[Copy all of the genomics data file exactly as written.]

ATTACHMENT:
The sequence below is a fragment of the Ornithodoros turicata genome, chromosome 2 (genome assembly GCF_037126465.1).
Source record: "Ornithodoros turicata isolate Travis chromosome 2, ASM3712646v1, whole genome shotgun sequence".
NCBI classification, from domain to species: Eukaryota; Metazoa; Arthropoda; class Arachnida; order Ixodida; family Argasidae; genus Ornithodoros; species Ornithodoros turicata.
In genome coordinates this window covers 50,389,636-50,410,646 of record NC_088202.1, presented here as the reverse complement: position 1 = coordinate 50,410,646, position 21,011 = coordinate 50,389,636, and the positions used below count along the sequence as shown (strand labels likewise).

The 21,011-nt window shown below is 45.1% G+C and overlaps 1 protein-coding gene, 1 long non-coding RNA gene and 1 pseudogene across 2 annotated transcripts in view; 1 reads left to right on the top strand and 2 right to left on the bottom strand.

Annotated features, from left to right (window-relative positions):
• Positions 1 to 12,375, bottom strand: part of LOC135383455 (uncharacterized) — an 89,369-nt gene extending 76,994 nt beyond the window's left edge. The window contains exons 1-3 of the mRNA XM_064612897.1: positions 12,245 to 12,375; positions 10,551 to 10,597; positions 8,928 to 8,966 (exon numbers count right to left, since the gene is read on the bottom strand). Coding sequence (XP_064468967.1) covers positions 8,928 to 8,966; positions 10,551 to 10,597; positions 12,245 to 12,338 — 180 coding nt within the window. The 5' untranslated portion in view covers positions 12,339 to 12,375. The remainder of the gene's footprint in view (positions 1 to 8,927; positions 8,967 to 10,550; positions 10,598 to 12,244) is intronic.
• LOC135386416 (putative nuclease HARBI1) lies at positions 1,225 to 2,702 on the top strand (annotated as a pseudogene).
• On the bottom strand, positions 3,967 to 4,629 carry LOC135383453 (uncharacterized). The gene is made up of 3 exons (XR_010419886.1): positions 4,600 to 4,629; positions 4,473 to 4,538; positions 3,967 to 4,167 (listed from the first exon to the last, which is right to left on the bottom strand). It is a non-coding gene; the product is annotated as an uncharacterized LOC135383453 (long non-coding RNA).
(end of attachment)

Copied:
The sequence below is a fragment of the Ornithodoros turicata genome, chromosome 2 (genome assembly GCF_037126465.1).
Source record: "Ornithodoros turicata isolate Travis chromosome 2, ASM3712646v1, whole genome shotgun sequence".
NCBI classification, from domain to species: Eukaryota; Metazoa; Arthropoda; class Arachnida; order Ixodida; family Argasidae; genus Ornithodoros; species Ornithodoros turicata.
In genome coordinates this window covers 50,389,636-50,410,646 of record NC_088202.1, presented here as the reverse complement: position 1 = coordinate 50,410,646, position 21,011 = coordinate 50,389,636, and the positions used below count along the sequence as shown (strand labels likewise).

The 21,011-nt window shown below is 45.1% G+C and overlaps 1 protein-coding gene, 1 long non-coding RNA gene and 1 pseudogene across 2 annotated transcripts in view; 1 reads left to right on the top strand and 2 right to left on the bottom strand.

Annotated features, from left to right (window-relative positions):
• Positions 1 to 12,375, bottom strand: part of LOC135383455 (uncharacterized) — an 89,369-nt gene extending 76,994 nt beyond the window's left edge. The window contains exons 1-3 of the mRNA XM_064612897.1: positions 12,245 to 12,375; positions 10,551 to 10,597; positions 8,928 to 8,966 (exon numbers count right to left, since the gene is read on the bottom strand). Coding sequence (XP_064468967.1) covers positions 8,928 to 8,966; positions 10,551 to 10,597; positions 12,245 to 12,338 — 180 coding nt within the window. The 5' untranslated portion in view covers positions 12,339 to 12,375. The remainder of the gene's footprint in view (positions 1 to 8,927; positions 8,967 to 10,550; positions 10,598 to 12,244) is intronic.
• LOC135386416 (putative nuclease HARBI1) lies at positions 1,225 to 2,702 on the top strand (annotated as a pseudogene).
• On the bottom strand, positions 3,967 to 4,629 carry LOC135383453 (uncharacterized). The gene is made up of 3 exons (XR_010419886.1): positions 4,600 to 4,629; positions 4,473 to 4,538; positions 3,967 to 4,167 (listed from the first exon to the last, which is right to left on the bottom strand). It is a non-coding gene; the product is annotated as an uncharacterized LOC135383453 (long non-coding RNA).